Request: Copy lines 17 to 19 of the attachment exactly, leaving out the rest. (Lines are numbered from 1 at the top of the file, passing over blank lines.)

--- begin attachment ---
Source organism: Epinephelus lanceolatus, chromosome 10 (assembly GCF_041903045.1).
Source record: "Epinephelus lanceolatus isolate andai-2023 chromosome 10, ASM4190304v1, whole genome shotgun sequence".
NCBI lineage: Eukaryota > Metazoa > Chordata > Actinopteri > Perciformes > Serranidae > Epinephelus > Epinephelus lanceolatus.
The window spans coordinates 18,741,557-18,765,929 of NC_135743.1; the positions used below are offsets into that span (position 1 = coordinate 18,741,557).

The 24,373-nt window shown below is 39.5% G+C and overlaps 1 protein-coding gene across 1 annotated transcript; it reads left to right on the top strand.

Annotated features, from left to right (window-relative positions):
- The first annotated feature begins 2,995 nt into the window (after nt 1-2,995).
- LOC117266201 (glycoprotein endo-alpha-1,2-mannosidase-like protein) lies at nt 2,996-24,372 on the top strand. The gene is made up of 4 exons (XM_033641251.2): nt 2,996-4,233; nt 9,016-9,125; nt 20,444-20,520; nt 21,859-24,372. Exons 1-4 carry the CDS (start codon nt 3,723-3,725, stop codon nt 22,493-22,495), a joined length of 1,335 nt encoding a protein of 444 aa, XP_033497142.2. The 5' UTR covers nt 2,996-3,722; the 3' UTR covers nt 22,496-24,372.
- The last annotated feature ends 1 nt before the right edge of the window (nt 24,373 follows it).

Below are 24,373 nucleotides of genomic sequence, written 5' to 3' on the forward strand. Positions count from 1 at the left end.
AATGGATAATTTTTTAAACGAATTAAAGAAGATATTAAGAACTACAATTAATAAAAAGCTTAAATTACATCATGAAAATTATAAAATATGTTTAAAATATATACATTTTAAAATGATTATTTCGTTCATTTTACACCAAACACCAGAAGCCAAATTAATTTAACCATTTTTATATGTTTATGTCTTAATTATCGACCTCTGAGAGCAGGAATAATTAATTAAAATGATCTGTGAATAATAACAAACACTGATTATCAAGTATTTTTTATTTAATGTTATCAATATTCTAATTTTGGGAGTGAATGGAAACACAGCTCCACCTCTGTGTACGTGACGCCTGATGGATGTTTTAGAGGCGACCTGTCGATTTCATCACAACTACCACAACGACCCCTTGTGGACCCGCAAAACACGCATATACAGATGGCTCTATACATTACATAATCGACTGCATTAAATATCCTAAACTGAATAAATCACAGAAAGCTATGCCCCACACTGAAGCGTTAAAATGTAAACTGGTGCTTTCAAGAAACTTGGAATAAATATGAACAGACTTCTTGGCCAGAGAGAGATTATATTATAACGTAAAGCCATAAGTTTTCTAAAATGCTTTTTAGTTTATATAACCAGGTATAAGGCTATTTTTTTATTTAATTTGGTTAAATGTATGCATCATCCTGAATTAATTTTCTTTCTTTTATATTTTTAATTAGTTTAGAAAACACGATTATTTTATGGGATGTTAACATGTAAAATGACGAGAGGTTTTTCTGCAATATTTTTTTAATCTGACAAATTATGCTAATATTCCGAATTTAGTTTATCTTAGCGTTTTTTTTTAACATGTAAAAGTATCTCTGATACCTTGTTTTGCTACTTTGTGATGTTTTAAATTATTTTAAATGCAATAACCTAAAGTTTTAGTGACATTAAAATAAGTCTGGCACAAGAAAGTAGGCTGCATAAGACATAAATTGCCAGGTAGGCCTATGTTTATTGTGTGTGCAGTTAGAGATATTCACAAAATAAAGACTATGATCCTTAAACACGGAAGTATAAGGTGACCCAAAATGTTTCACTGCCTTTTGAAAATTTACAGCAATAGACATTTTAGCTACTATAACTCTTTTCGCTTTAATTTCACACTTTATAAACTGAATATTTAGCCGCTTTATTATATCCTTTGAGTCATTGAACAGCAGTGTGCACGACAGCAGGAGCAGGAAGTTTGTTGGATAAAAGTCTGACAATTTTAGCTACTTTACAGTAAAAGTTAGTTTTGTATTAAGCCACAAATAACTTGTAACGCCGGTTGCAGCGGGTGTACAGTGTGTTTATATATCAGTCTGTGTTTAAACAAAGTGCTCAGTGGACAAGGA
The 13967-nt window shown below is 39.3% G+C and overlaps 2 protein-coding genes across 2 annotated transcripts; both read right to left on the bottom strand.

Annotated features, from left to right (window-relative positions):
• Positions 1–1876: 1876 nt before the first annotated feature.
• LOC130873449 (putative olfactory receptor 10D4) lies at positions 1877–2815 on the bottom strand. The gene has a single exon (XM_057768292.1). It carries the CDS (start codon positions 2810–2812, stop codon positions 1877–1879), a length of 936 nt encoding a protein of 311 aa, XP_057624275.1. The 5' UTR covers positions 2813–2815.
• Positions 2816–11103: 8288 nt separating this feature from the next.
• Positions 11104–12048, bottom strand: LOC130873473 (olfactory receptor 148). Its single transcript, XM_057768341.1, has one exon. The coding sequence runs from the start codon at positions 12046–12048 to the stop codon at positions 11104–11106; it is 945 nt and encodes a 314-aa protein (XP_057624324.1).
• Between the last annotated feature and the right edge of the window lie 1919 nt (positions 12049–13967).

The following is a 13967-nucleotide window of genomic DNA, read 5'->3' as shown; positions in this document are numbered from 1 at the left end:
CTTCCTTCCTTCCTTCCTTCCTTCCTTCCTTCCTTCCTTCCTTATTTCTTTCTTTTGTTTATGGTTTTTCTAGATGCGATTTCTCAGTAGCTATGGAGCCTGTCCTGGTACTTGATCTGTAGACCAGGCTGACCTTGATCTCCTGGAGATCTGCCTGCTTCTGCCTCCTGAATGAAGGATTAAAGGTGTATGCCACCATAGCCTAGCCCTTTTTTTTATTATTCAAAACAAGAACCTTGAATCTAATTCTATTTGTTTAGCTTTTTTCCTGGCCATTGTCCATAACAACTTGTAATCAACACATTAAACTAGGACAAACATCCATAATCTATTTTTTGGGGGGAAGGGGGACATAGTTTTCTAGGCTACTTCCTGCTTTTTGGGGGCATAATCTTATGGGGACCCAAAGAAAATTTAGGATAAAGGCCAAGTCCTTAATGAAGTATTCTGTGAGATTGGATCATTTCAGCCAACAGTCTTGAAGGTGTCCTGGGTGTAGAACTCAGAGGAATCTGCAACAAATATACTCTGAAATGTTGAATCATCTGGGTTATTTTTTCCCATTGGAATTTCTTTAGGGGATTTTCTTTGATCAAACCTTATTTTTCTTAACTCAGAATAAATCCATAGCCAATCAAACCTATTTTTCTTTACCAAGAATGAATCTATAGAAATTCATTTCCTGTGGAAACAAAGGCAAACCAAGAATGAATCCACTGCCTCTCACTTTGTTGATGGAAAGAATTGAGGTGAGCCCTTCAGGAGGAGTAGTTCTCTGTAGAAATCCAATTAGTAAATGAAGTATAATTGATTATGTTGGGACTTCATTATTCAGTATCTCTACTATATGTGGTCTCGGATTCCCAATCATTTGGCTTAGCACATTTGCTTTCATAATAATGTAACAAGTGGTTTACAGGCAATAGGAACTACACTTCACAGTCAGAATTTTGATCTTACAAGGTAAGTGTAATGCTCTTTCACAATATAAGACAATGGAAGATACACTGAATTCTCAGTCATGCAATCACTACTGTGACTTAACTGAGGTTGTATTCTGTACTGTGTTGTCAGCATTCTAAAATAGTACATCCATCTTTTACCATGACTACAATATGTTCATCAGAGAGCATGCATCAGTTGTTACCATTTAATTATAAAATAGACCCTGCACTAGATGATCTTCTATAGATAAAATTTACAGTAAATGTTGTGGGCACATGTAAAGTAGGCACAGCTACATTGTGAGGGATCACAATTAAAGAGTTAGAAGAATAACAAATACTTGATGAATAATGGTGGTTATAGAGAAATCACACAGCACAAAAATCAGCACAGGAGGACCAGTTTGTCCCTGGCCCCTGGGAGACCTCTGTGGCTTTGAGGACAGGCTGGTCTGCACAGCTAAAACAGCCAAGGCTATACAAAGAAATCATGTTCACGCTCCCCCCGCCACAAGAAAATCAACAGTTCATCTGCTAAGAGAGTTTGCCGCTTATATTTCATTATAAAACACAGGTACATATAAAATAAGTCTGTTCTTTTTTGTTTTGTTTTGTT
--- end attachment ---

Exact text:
• Positions 11104–12048, bottom strand: LOC130873473 (olfactory receptor 148). Its single transcript, XM_057768341.1, has one exon. The coding sequence runs from the start codon at positions 12046–12048 to the stop codon at positions 11104–11106; it is 945 nt and encodes a 314-aa protein (XP_057624324.1).
• Between the last annotated feature and the right edge of the window lie 1919 nt (positions 12049–13967).

The following is a 13967-nucleotide window of genomic DNA, read 5'->3' as shown; positions in this document are numbered from 1 at the left end: